Anson Paul who made his acting debut with the Malayalam film KQ in 2013 couldn’t have asked for a better launch pad in Tamil. The Oozham fame made his entry in K’town with the Sivakarthikeyan-starrer Remo. Talking to CE he says, “When director Bakkiyaraj Kannan approached me for the role of the antagonist, I never thought it’s a big team. Later, I realised that Sivakarthikeyan has a huge fan-following here.
I really liked the script and signed up to act in it.” Though Anson pursued engineering, he always wanted to be an actor. “That’s why I enrolled myself in Anupam Kher’s ‘Actor Prepares’ in Mumbai. It was a great learning experience,” he adds.
The handsome actor says he started his career in Malayalam films simply because it came to him. “Films have been my passion for a long time. I believe that one should give 100% while doing any work. Though I am a Malayali, I am a Chennaiite at heart and am focused on doing more Tamil films,” he smiles.
Was he not apprehensive of doing a negative role in his first Tamil film? “I love to be somebody who I am not in real life. Moreover, in Malayalam films, I am one of those quintessential lover-boys. So, a negative role was a change,” he says. Though he loves playing the baddie, especially those that are edgy, he is open to doing something unusual and off beat. “Already four-five filmmakers have approached me with the same character, but I want to take it slow because I think the next film should be better than Dr Vishwa (the role that I played in Remo),” he laughs.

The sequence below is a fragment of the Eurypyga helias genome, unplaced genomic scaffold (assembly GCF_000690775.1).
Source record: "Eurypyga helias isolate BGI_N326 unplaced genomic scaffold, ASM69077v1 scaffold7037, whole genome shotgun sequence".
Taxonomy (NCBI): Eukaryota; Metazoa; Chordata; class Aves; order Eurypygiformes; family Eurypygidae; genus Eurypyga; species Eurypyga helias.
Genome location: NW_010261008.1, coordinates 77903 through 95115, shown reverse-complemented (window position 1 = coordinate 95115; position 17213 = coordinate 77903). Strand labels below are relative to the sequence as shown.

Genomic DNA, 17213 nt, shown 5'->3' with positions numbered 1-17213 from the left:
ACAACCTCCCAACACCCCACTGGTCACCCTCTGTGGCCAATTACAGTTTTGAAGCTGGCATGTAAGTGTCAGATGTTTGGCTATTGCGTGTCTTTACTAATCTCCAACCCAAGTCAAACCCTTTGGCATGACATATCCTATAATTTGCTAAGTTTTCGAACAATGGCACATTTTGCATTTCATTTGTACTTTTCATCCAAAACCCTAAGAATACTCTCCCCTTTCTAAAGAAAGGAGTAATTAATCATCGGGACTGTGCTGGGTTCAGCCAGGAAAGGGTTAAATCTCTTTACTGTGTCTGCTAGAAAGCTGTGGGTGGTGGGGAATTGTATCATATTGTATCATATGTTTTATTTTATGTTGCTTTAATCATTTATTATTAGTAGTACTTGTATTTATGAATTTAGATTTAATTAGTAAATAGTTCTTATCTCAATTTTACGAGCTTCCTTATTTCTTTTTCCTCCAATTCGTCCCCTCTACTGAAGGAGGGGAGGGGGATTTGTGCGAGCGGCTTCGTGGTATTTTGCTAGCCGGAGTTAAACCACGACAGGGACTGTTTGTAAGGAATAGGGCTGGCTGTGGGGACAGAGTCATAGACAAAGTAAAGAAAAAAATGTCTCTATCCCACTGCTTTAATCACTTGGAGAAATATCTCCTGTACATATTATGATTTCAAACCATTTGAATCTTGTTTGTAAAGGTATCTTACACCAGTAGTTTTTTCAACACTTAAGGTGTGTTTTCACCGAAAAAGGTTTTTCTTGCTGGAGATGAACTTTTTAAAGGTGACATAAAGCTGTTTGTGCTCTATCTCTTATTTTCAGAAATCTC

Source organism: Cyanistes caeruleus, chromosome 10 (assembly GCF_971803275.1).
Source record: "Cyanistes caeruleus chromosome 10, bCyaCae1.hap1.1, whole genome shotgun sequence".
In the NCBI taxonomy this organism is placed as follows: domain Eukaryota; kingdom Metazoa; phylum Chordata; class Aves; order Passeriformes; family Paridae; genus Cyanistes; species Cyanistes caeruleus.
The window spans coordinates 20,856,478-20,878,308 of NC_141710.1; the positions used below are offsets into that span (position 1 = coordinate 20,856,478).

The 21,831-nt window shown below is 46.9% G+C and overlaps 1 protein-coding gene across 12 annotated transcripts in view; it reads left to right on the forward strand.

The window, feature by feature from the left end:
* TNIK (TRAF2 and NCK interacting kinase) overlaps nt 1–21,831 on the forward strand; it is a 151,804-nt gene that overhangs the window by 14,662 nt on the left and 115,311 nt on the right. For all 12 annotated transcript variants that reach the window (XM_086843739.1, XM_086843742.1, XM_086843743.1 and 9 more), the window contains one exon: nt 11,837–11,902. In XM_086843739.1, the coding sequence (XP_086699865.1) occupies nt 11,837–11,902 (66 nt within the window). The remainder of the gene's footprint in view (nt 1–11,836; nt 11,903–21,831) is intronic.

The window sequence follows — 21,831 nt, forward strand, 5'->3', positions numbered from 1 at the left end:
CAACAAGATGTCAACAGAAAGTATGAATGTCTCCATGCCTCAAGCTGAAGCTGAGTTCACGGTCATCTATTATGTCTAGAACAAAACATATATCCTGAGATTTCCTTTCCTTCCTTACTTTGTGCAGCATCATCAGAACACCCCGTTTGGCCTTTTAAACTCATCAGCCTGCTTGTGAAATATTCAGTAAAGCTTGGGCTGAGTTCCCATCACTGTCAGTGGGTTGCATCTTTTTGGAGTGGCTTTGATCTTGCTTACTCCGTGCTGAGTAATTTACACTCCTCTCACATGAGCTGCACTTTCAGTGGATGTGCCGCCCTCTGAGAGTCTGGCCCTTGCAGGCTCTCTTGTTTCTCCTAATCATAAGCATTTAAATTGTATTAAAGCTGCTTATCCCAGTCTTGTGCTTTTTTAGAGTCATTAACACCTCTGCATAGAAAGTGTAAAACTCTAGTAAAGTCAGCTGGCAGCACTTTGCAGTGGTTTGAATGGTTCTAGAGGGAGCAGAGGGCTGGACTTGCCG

Anson couldn’t stop gushing about his experience of being associated with legendary personalities like PC Sreeram, Resul Pookutty and KS Ravikumar, pretty early in his career. “There was also a great challenge to perform as an actor. I am shy and open up to very few people. I was doubtful during the initial stages of shooting if I’d be able to pull this off. After sometime, I got into the groove,” he shares.
Anson points out that Remo has made him a more confident actor. “It taught me that I can work outside my comfort zone. It was almost like someone has broken the shell I’d created around myself. Siva, who’s a wonderful actor himself, helped me a lot. My performance shines because of him,” he grins.
Interestingly, the actor doesn’t know to read Tamil or Malayalam. Then, how did he dub for himself in Tamil for Remo? “I record the dialogues, memorise them and replicate. Once they are on my phone, I’d replay them whenever I can. That way, I practised the dialogues during my work-out sessions in the gym. People usually listen to songs, but I listen to the dialogues,” he smiles.
Anson has gotten along well with the Remo team and is confident that the they will continue being friends even after the film. Ask him what’s next and he says, “I am happy I picked up a project that appealed to me. Everyone wants to create a name in any given field. I want to be known as a talented actor, and last long. To me, script is the hero and I’d like to do either a positive supporting role next or a ‘merciless’ villain. I want to be like Prakash Raj.”